The Law of the Sea may not be everybody’s 'cup of tea' - but who rules over our seas and oceans is everyone’s concern. Even so, the first maritime border judgement by the International Tribunal for the Law of the Sea (ITLOS) went almost unnoticed on Wednesday.
By Geraldine Coughlan, The Hague
The historic first ruling by the UN tribunal in Hamburg, settling a complex dispute between Bangladesh and Myanmar, was overshadowed by the historic first judgement at the International Criminal Court (ICC) in The Hague.
The focus of international media attention, naturally, was the conviction of Thomas Lubanga, former Congolese rebel leader, for enlisting child soldiers. Most journalists were gathered in The Hague and there was little space in world news headlines for reports from Hamburg.
New sea border
ITLOS laid down a new sea border between Bangladesh and Myanmar, ruling on a decades-long dispute in a resource-rich area that has been a frequent flashpoint for the two nations.
ITLOS upheld Bangladesh’s claim to an area around St. Martin’s island in the Bay of Bengal, which contains important energy reserves. Bangladesh has been restrained from exploiting them because of the dispute.
The row brought the two countries to the brink of war in 2008 when Bangladesh accused Myanmar of exploring for gas in disputed waters.
The announcement of the ITLOS ruling on the same day as the Lubanga judgement has sparked surprise.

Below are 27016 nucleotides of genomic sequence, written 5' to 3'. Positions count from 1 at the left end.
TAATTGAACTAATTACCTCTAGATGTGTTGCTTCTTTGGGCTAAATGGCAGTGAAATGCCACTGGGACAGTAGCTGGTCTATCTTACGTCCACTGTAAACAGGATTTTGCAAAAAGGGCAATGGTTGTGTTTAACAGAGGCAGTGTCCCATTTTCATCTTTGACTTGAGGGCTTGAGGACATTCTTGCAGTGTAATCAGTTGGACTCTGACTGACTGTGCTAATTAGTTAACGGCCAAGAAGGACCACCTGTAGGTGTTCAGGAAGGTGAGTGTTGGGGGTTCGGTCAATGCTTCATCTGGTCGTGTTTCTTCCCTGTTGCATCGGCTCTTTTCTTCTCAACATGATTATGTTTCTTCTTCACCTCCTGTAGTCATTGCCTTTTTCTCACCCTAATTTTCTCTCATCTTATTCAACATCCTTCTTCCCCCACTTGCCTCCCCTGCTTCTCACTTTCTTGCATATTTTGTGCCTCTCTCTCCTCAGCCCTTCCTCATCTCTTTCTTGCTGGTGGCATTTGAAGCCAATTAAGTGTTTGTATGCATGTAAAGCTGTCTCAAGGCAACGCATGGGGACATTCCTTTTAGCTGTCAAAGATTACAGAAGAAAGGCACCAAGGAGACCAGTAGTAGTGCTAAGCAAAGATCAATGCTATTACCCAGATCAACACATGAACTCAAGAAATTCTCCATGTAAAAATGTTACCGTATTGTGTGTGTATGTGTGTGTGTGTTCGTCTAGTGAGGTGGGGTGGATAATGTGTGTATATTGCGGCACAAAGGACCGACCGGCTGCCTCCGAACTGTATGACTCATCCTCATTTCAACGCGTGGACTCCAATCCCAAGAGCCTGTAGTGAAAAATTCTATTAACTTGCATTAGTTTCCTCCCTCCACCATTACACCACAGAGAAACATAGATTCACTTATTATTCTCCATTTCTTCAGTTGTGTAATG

It’s “part of a trend,” says Dapo Akande of Oxford University. “ITLOS seems to take special care in ensuring that its work is completely overshadowed by the work of other international courts,” he blogs cynically in the European International Law Journal (EJIL).
Two important hearings at ITLOS also recently got very little attention.
Those on the Bangladesh/Myanmar case were overshadowed by hearings on immunity from claims by victims of the Nazi regime in foreign courts in Germany v. Italy at the International Court of Justice (ICJ) last September.
A year earlier, ITLOS hearings on the responsibility of States for activities in the International Seabed Area were held the same week as ICJ hearings on the elimination of racial discrimination in Georgia v. Russia.
Akande finds it “strange” that ITLOS and ICJ hearings were fixed for the same time, particularly as the ICJ holds only a few hearings a year.
“Perhaps ITLOS is not deliberating trying to hide its light under a bowl, but it couldn’t do a better job of hiding away if it was deliberately trying,” Akande concludes. His claim is not without substance.
Hide and seek
Major events at international courts in The Hague also often overlap. This makes it difficult for journalists to cover them and for news outlets to report on.
For instance, as far back as 2004, the ICTY sentenced Bosnian Serb Darko Mrdja to 17 years in prison the same day the ICJ ruled that the US breached its obligations to Mexican nationals on death row.
Ironically, the ICTY trial of former prosecution spokeswoman Florence Hartmann for contempt of court in 2009 started the same day the ICC committed former DRC Vice-President Jean-Pierre Bemba to trial.
And the ICTY ordered a re-trial of former Kosovo Prime Minister Ramush Haradinaj the same day the ICJ announced a frontier dispute between Burkina Faso and Niger in 2010.
Overlaps in the calendar of major events in international justice in the past decade beg the question as to whether a certain ‘dynamic’ exists between international judges, deliberately geared towards overlaps in their planning agendas.
Or perhaps, simply a certain lack of communication between international courts on avoiding overlaps?
With better overall planning, taking important events in international justice into account, the courts and the media could certainly deliver more timely information to a more extensive public.